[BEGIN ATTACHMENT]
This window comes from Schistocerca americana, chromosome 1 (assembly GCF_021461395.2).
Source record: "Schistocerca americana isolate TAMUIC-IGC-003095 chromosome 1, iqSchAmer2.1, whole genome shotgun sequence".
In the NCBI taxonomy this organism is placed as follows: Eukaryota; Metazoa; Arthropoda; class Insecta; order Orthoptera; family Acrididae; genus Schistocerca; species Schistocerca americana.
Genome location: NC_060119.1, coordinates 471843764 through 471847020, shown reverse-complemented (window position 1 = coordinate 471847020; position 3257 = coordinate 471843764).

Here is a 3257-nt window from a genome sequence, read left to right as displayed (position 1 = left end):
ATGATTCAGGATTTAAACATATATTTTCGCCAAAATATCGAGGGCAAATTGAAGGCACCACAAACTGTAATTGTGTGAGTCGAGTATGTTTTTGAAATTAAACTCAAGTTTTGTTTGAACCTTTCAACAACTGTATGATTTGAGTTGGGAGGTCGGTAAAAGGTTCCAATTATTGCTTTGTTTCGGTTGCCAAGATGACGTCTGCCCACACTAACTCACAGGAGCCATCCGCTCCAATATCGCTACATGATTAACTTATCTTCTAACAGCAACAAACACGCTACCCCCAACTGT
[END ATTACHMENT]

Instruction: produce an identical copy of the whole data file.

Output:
This window comes from Schistocerca americana, chromosome 1 (assembly GCF_021461395.2).
Source record: "Schistocerca americana isolate TAMUIC-IGC-003095 chromosome 1, iqSchAmer2.1, whole genome shotgun sequence".
In the NCBI taxonomy this organism is placed as follows: Eukaryota; Metazoa; Arthropoda; class Insecta; order Orthoptera; family Acrididae; genus Schistocerca; species Schistocerca americana.
Genome location: NC_060119.1, coordinates 471843764 through 471847020, shown reverse-complemented (window position 1 = coordinate 471847020; position 3257 = coordinate 471843764).

Here is a 3257-nt window from a genome sequence, read left to right as displayed (position 1 = left end):
ATGATTCAGGATTTAAACATATATTTTCGCCAAAATATCGAGGGCAAATTGAAGGCACCACAAACTGTAATTGTGTGAGTCGAGTATGTTTTTGAAATTAAACTCAAGTTTTGTTTGAACCTTTCAACAACTGTATGATTTGAGTTGGGAGGTCGGTAAAAGGTTCCAATTATTGCTTTGTTTCGGTTGCCAAGATGACGTCTGCCCACACTAACTCACAGGAGCCATCCGCTCCAATATCGCTACATGATTAACTTATCTTCTAACAGCAACAAACACGCTACCCCCAACTGT